Division of Nephrology

Renal Course

Course Director:
Heather Morris, MD

Course Objectives:
The overall goal of The Body in Health and in Disease (BHD) Renal Physiology/ Pathophysiology course for medical students at Columbia P&S is to present the fundamental principles underlying normal and abnormal function of the kidney and urinary tract. Kidney disease is both a cause and consequence of dysfunction in many organ systems, so any discussion of renal disorders will require consideration of whole organismal physiology.  Students will learn about a wide array of topics: normal physiology and development of the urinary tract, intrinsic and extrinsic causes of kidney failure (including molecular and genetic mechanisms) and finally classic pathophysiologic states that produce perturbations of renal homeostatic mechanisms. At end of this section, students will have a much better appreciation of the integrative functions of the human body.

Course Content:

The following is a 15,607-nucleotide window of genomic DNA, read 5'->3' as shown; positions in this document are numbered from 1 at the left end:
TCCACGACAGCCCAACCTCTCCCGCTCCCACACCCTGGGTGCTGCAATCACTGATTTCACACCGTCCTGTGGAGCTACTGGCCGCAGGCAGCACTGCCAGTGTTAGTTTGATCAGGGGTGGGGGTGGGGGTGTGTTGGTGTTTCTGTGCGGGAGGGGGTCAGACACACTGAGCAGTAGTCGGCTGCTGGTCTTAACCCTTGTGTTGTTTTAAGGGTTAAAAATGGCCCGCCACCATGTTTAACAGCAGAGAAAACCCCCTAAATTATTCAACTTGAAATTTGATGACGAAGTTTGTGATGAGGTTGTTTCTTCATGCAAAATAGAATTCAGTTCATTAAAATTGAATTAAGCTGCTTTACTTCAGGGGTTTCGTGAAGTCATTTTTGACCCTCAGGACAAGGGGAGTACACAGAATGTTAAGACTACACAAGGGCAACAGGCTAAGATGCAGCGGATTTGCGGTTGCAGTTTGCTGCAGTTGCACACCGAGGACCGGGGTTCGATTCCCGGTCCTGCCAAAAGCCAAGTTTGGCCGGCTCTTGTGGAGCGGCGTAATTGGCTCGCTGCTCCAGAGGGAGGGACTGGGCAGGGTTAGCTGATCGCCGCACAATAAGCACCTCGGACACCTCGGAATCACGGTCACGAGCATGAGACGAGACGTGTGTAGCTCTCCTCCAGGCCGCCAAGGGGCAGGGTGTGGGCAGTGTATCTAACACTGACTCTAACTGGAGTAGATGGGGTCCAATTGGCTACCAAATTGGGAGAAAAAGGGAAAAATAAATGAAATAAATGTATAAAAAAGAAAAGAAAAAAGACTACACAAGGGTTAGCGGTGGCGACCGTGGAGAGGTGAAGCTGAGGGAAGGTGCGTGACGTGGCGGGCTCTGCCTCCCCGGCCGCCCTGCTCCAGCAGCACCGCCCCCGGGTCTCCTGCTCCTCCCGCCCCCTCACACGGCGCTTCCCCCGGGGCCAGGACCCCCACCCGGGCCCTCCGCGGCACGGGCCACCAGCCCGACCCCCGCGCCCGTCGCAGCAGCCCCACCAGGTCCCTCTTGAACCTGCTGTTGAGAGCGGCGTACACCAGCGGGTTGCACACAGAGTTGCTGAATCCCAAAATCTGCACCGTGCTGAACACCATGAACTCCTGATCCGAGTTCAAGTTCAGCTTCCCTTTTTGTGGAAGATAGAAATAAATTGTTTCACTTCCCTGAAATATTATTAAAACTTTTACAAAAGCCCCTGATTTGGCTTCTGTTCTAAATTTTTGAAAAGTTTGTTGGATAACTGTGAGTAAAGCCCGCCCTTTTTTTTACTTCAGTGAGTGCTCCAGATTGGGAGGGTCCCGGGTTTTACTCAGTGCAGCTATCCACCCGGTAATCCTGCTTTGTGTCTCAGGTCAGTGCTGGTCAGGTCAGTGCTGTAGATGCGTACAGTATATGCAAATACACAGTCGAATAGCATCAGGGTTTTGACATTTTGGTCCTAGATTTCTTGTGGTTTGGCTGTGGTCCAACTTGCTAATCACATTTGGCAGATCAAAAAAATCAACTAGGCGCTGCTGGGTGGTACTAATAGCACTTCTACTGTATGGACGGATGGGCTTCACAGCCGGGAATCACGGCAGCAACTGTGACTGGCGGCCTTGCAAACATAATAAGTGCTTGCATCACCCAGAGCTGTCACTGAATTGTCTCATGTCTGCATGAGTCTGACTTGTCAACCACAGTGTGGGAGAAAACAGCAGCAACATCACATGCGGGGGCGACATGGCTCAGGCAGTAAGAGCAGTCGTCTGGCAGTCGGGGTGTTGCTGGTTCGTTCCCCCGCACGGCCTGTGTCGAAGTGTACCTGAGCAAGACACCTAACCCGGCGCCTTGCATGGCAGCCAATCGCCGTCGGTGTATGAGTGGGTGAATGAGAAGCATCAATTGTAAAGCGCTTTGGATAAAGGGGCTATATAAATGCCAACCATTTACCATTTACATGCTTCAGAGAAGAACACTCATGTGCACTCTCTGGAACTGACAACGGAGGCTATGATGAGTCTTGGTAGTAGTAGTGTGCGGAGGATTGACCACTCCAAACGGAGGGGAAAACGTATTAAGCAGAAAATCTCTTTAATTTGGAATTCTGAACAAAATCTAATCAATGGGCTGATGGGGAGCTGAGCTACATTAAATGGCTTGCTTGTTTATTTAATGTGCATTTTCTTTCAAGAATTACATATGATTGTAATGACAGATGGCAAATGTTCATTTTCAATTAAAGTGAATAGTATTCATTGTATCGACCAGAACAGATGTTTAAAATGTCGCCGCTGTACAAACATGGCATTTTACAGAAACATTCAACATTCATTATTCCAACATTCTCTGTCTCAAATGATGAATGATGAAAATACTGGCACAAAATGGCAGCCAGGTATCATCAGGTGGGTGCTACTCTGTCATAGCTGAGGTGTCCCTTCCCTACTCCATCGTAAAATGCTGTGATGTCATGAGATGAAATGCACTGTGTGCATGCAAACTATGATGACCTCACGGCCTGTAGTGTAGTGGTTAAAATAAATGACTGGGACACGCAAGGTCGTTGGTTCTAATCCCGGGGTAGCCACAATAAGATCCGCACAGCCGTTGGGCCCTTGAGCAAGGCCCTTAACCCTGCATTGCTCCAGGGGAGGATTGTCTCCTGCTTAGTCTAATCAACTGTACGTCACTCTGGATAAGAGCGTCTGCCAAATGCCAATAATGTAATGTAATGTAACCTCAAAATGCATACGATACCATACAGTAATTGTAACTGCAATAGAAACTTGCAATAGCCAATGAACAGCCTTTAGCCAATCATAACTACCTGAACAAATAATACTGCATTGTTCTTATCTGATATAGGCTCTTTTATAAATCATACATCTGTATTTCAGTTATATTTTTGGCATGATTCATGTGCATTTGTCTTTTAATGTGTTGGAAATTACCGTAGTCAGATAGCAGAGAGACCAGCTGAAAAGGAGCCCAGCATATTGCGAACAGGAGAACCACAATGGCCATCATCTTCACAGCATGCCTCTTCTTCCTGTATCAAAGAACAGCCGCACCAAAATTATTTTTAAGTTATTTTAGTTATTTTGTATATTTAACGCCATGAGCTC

Case discussions will review and apply the information covered in the lectures through common clinical scenarios and classic renal pathophysiologic states. The majority of questions will be discussed in the preceptor-led format, but students are expected to discuss one question per session using the student-led format.  Preceptors also facilitate small group sessions done in the Team-Based Learning (TBL) format, designed to help students apply and test their knowledge of the subject matter and build team-working skills. Towards the end of the course, our faculty members organize small group sessions that cover advanced topics in nephrology.  Following case discussions, faculty members present novel or experimental methods that are being developed to address clinical problems. These sessions serve as a review in preparation for the exam, and at the same time, students catch a glimpse of future developments in the field, based on research conducted by Nephrology faculty at Columbia. Finally, throughout the course, students are encouraged to attend special teaching sessions on the hospital wards where faculty integrate core concepts in renal physiology/pathophysiology with clinical cases.